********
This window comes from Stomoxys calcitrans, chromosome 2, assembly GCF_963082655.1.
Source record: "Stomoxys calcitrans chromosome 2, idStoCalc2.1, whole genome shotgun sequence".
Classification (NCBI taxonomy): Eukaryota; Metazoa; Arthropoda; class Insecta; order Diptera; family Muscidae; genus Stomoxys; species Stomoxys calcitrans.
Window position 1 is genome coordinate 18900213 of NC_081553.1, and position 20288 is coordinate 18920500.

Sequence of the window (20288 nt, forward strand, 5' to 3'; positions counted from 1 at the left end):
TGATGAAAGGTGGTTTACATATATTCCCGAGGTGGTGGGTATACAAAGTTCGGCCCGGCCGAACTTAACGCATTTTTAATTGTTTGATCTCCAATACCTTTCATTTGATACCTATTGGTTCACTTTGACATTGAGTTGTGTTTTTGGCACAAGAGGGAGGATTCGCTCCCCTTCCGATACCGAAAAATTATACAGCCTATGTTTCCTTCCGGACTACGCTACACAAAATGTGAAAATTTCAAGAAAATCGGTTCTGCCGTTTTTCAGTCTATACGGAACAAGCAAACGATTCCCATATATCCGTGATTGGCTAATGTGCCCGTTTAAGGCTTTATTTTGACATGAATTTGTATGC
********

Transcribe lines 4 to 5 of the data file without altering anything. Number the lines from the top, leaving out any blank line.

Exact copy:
Window position 1 is genome coordinate 18900213 of NC_081553.1, and position 20288 is coordinate 18920500.

Sequence of the window (20288 nt, forward strand, 5' to 3'; positions counted from 1 at the left end):